Rocky White Wants More Bureaucratic Medicine
by Ari Armstrong, July 18, 2007
Rocky White has got the "good 'ol boy" Western outfit. He's got the personable demeanor and country charm. No doubt he's a fine doctor when it comes to healing people's bodies. But when it comes to health policy, White is peddling snake oil.
In defiance of the Western values of independence, personal responsibility, and liberty, White calls for nearly total government financing of medicine and dramatically more bureaucratic control of medicine in Colorado. White presented his case to the 208 Healthcare Commission on July 17 -- a meeting about which much remains to be said.
I'll evaluate the details of White's proposal at a later date. For now I'll briefly reply to his comments to the Commission, which are available as an mp3 file. (The audio file does not contain White's replies to questions.)
White, who said that he wrote the bill that eventually developed into the authorization of the 208 Commission, claimed that modern American medicine is a "free-market system." Yet White's own comments contradict his claim:
Twenty-three percent of our patient population is Medicaid. Twenty-eight percent of our patient population is Medicare. We lose 30 cents on every dollar that we see in patients in our clinic, by seeing Medicaid patients. So 23 percent of our practice, we're losing 30 cents on the dollar. ... On the 28 percent of the population that is Medicare, we're basically breaking even. So already now we've got 51 percent of our practice where we're either breaking even or losing money. The uninsured population in the San Luis Valley is 24 percent. So you guys do the math. You don't have to be a practicing physician or an economic specialist to understand what we're dealing with in the San Luis Valley.
So, by White's own admission, more than half of the problems that his clinic faced were caused by Medicaid and Medicare. Another presenter stated that, for hospitals, Medicare pays only 75 percent of costs, while Medicaid pays only 65 percent of costs. For White to accuse a non-existent "free-market system" for the failures of America's two largest government-controlled health programs is ludicrous.
Neither is health insurance sold in a free market. As I have reviewed, health insurance is largely controlled by a maze of federal and state controls. Federal tax distortions entrenched high-cost, non-portable, employer-paid insurance, leading to skyrocketing medical costs. Then a myriad of federal and state controls artificially inflated the costs of medical services and insurance even more, making them unaffordable for many.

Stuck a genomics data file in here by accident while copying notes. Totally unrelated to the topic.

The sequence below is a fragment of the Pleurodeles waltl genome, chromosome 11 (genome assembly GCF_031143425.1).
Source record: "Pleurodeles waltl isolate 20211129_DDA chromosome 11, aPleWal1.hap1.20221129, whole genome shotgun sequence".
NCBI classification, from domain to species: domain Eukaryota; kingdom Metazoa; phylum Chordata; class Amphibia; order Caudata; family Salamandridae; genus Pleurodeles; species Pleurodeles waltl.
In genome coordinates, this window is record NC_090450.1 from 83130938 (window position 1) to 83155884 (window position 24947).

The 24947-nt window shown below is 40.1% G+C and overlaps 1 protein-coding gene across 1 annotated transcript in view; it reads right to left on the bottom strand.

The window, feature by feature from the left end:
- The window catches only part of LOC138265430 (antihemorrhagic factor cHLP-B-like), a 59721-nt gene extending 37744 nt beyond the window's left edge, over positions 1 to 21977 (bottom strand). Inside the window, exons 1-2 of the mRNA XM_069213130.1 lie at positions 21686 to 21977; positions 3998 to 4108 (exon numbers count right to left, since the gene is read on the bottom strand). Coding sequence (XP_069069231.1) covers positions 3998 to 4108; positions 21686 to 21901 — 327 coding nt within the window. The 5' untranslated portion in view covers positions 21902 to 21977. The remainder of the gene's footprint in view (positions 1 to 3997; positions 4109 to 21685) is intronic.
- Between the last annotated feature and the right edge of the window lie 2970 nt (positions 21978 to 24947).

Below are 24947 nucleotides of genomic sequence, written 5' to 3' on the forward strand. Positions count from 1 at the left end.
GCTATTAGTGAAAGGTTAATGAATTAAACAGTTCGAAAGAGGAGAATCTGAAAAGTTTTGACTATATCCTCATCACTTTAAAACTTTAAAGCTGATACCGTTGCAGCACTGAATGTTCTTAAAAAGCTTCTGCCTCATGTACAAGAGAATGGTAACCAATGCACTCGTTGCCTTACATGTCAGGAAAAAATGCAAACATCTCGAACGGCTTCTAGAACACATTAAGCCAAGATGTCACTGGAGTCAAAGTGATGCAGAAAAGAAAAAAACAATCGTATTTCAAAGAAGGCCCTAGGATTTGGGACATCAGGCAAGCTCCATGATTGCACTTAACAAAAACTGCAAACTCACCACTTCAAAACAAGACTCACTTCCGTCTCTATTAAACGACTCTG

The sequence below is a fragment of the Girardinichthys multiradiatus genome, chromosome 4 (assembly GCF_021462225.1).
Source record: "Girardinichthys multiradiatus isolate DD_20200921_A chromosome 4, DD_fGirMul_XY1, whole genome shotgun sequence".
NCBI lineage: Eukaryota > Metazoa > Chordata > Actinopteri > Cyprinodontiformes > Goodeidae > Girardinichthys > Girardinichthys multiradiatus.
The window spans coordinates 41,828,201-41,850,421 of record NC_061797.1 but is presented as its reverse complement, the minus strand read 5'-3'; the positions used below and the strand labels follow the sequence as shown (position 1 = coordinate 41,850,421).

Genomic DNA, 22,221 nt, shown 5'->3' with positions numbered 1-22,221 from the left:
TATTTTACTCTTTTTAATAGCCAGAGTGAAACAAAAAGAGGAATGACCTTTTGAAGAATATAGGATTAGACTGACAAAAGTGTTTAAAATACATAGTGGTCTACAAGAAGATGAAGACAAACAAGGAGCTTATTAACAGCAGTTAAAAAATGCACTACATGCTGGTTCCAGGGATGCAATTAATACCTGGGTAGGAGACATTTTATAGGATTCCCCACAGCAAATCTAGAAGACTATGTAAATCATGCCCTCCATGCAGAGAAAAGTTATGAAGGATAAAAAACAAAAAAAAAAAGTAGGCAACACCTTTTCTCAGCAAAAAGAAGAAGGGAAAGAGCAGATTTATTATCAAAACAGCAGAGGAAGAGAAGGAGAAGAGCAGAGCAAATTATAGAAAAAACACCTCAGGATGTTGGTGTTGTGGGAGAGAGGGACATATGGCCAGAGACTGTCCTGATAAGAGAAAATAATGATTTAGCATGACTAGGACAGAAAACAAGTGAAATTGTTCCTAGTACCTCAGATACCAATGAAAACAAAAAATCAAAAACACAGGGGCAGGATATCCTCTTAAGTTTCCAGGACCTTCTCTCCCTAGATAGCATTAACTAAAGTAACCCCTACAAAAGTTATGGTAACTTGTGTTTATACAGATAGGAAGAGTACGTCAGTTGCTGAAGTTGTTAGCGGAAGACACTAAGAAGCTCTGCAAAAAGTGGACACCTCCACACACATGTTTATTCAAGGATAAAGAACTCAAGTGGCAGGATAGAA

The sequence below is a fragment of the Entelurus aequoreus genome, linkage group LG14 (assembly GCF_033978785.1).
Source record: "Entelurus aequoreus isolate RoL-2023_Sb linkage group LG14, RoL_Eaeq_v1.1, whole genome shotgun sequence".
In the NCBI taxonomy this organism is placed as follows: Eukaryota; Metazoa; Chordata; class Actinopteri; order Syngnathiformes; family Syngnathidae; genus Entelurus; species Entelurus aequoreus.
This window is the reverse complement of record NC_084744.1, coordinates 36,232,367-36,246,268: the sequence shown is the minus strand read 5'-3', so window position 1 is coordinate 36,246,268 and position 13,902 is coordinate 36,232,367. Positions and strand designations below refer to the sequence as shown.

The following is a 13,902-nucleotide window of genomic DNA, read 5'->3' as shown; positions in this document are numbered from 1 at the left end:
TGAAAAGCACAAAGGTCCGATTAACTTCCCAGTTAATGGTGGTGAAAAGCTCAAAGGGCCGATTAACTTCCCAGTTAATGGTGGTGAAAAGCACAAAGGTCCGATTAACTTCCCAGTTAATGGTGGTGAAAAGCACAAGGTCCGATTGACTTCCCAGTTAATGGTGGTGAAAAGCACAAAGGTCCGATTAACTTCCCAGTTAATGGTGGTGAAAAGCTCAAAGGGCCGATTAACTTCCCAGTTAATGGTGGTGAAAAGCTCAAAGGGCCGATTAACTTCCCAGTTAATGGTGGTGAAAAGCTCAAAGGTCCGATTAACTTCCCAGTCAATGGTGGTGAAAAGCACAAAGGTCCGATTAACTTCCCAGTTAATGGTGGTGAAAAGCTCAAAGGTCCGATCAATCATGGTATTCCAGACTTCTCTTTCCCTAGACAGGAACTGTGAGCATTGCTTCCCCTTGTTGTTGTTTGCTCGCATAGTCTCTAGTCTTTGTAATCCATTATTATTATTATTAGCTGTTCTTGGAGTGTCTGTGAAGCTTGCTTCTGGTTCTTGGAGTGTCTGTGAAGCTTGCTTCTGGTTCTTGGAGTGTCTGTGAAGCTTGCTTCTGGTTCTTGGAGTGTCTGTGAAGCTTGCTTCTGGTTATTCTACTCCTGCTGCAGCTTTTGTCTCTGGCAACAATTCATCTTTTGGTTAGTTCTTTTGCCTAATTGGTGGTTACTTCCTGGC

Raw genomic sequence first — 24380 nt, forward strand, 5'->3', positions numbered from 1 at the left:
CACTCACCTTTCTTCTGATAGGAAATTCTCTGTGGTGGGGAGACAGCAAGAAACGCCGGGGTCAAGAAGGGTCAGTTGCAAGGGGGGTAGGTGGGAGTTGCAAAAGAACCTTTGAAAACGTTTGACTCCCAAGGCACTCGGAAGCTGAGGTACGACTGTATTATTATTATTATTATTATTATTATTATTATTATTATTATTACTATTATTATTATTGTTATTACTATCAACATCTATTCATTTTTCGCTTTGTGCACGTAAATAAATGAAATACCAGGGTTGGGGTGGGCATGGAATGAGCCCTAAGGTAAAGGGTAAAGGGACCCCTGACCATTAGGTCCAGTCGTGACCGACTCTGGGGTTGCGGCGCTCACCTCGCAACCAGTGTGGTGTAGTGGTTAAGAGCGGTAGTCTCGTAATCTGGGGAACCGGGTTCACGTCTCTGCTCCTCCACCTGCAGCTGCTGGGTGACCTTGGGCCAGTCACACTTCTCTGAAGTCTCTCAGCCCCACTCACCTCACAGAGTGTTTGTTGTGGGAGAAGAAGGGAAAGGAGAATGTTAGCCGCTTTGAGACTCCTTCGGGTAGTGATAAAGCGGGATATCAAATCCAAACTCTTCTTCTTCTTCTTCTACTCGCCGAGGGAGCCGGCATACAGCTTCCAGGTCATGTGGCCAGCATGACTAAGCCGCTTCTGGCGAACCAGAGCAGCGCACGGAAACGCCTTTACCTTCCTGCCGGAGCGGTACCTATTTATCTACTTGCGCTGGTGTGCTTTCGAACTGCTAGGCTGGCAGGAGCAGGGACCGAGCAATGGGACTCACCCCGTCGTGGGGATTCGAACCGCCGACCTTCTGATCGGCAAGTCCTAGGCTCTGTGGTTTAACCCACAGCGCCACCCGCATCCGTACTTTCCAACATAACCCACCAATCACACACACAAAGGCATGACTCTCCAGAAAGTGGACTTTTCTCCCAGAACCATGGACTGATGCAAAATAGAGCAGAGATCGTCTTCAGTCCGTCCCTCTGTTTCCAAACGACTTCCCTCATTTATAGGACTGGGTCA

There is no free market in American medicine. Existing political controls on medicine are the cause of current problems. Yet White's "solution" to the problems caused by political meddling in medicine is to impose more political meddling in medicine.
Why was our system so screwed up? ... [B]elieve me, the last that I wanted to do was to look at a single-payer system as the answer to our health-care system. It was the one solution that went to the bottom of the file cabinet. ... And, finally, I had to come up with the conclusion that until we take away the profit motive of the financing of health care, we cannot fix our system.
Notably, White's proposal would not remove "the profit motive" from Colorado medicine. Instead, it would further replace the profits of voluntary association with the profits of bureaucratic dictates. (After all, various party bootlickers "profited" even in the Soviet economy.) Not only does White's proposal not go "to the bottom of the file cabinet," it merely imposes more of the same types of controls on the existing mess.
White claimed, "I want all the players at the table, and I want them talking." Yet the 208 Commission that White helped to create has now banned from its table any discussion of free-market reforms, reforms that move in the direction of individual rights and voluntary association rather than in the direction of more political control. And not once during his presentation did White suggest that the advocates of freedom and individual rights in medicine be allowed to pull up a chair.